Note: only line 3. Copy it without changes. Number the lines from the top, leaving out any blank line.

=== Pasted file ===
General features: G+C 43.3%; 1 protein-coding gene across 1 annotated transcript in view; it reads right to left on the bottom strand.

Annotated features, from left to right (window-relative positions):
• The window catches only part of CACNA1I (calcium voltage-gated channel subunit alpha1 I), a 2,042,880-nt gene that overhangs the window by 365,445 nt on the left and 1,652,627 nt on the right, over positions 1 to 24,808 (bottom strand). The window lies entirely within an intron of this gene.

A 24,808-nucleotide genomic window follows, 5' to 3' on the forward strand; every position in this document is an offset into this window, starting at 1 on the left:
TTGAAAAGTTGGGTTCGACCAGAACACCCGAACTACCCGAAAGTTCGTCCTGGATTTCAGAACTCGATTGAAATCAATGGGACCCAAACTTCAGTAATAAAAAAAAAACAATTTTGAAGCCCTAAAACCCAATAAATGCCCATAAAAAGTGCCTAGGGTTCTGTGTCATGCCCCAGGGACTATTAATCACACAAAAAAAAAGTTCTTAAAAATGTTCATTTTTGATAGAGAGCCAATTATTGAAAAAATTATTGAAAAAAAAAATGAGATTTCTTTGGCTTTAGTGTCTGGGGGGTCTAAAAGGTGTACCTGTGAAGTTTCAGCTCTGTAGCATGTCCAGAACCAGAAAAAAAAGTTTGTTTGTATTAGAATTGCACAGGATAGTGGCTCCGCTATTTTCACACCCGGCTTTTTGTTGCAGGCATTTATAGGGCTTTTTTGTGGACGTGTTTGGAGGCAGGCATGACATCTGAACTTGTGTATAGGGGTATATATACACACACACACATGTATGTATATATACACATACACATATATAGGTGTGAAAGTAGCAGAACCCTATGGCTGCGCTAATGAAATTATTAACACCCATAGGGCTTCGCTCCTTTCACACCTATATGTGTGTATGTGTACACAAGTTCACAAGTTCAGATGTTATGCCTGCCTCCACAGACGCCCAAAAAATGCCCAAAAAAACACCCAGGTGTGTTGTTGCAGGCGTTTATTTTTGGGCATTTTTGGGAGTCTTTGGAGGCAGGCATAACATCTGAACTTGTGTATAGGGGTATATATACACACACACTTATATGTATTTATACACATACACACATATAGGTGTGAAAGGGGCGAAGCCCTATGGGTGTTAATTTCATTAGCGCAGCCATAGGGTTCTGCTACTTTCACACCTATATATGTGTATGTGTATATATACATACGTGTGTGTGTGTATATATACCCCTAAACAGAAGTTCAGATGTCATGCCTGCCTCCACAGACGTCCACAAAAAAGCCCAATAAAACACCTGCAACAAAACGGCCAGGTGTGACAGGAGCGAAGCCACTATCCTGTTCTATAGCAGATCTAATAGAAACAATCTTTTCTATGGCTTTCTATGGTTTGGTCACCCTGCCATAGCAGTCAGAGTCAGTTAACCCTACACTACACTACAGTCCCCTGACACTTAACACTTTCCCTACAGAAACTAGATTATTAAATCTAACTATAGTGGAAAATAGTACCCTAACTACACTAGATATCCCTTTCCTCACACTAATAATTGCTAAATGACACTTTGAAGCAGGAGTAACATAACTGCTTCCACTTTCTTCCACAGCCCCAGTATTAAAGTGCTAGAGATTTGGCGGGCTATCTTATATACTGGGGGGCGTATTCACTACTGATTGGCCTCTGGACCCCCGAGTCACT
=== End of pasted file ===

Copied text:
• The window catches only part of CACNA1I (calcium voltage-gated channel subunit alpha1 I), a 2,042,880-nt gene that overhangs the window by 365,445 nt on the left and 1,652,627 nt on the right, over positions 1 to 24,808 (bottom strand). The window lies entirely within an intron of this gene.